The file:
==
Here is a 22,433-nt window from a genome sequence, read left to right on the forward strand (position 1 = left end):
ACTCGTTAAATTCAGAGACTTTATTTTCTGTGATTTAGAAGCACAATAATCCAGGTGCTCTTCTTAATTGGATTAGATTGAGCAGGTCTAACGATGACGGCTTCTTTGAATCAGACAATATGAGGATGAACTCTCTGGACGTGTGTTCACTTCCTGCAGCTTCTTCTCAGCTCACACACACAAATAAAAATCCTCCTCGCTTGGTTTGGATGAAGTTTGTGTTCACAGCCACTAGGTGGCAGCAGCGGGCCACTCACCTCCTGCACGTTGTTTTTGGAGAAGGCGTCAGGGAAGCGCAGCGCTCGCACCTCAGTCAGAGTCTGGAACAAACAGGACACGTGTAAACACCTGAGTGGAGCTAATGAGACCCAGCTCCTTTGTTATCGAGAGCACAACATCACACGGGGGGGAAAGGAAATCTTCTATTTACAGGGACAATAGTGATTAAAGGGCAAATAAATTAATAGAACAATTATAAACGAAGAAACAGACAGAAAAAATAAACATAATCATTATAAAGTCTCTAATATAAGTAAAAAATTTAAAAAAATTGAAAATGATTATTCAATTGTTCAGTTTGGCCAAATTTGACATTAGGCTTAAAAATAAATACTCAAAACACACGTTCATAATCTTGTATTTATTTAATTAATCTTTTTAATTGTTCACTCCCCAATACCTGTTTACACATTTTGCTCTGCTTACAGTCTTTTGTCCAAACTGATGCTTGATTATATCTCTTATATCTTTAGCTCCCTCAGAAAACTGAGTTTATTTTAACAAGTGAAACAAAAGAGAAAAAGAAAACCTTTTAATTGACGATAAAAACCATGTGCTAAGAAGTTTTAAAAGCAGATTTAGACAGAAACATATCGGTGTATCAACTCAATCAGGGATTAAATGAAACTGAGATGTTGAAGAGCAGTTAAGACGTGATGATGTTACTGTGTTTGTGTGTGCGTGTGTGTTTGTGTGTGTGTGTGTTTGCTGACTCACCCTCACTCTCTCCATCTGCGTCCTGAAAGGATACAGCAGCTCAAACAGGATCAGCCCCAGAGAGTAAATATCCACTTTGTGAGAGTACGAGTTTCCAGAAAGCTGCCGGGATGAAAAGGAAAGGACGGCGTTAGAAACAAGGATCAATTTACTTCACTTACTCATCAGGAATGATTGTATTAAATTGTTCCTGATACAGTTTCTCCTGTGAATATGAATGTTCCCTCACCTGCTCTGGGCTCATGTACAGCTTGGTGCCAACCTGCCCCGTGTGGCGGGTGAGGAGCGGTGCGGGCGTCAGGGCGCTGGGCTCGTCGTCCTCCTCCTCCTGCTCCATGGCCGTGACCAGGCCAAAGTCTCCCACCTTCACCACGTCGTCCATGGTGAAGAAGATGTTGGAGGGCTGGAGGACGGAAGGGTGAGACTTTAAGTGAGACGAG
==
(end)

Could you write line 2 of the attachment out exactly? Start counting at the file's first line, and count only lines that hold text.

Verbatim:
ACTCGTTAAATTCAGAGACTTTATTTTCTGTGATTTAGAAGCACAATAATCCAGGTGCTCTTCTTAATTGGATTAGATTGAGCAGGTCTAACGATGACGGCTTCTTTGAATCAGACAATATGAGGATGAACTCTCTGGACGTGTGTTCACTTCCTGCAGCTTCTTCTCAGCTCACACACACAAATAAAAATCCTCCTCGCTTGGTTTGGATGAAGTTTGTGTTCACAGCCACTAGGTGGCAGCAGCGGGCCACTCACCTCCTGCACGTTGTTTTTGGAGAAGGCGTCAGGGAAGCGCAGCGCTCGCACCTCAGTCAGAGTCTGGAACAAACAGGACACGTGTAAACACCTGAGTGGAGCTAATGAGACCCAGCTCCTTTGTTATCGAGAGCACAACATCACACGGGGGGGAAAGGAAATCTTCTATTTACAGGGACAATAGTGATTAAAGGGCAAATAAATTAATAGAACAATTATAAACGAAGAAACAGACAGAAAAAATAAACATAATCATTATAAAGTCTCTAATATAAGTAAAAAATTTAAAAAAATTGAAAATGATTATTCAATTGTTCAGTTTGGCCAAATTTGACATTAGGCTTAAAAATAAATACTCAAAACACACGTTCATAATCTTGTATTTATTTAATTAATCTTTTTAATTGTTCACTCCCCAATACCTGTTTACACATTTTGCTCTGCTTACAGTCTTTTGTCCAAACTGATGCTTGATTATATCTCTTATATCTTTAGCTCCCTCAGAAAACTGAGTTTATTTTAACAAGTGAAACAAAAGAGAAAAAGAAAACCTTTTAATTGACGATAAAAACCATGTGCTAAGAAGTTTTAAAAGCAGATTTAGACAGAAACATATCGGTGTATCAACTCAATCAGGGATTAAATGAAACTGAGATGTTGAAGAGCAGTTAAGACGTGATGATGTTACTGTGTTTGTGTGTGCGTGTGTGTTTGTGTGTGTGTGTGTTTGCTGACTCACCCTCACTCTCTCCATCTGCGTCCTGAAAGGATACAGCAGCTCAAACAGGATCAGCCCCAGAGAGTAAATATCCACTTTGTGAGAGTACGAGTTTCCAGAAAGCTGCCGGGATGAAAAGGAAAGGACGGCGTTAGAAACAAGGATCAATTTACTTCACTTACTCATCAGGAATGATTGTATTAAATTGTTCCTGATACAGTTTCTCCTGTGAATATGAATGTTCCCTCACCTGCTCTGGGCTCATGTACAGCTTGGTGCCAACCTGCCCCGTGTGGCGGGTGAGGAGCGGTGCGGGCGTCAGGGCGCTGGGCTCGTCGTCCTCCTCCTCCTGCTCCATGGCCGTGACCAGGCCAAAGTCTCCCACCTTCACCACGTCGTCCATGGTGAAGAAGATGTTGGAGGGCTGGAGGACGGAAGGGTGAGACTTTAAGTGAGACGAG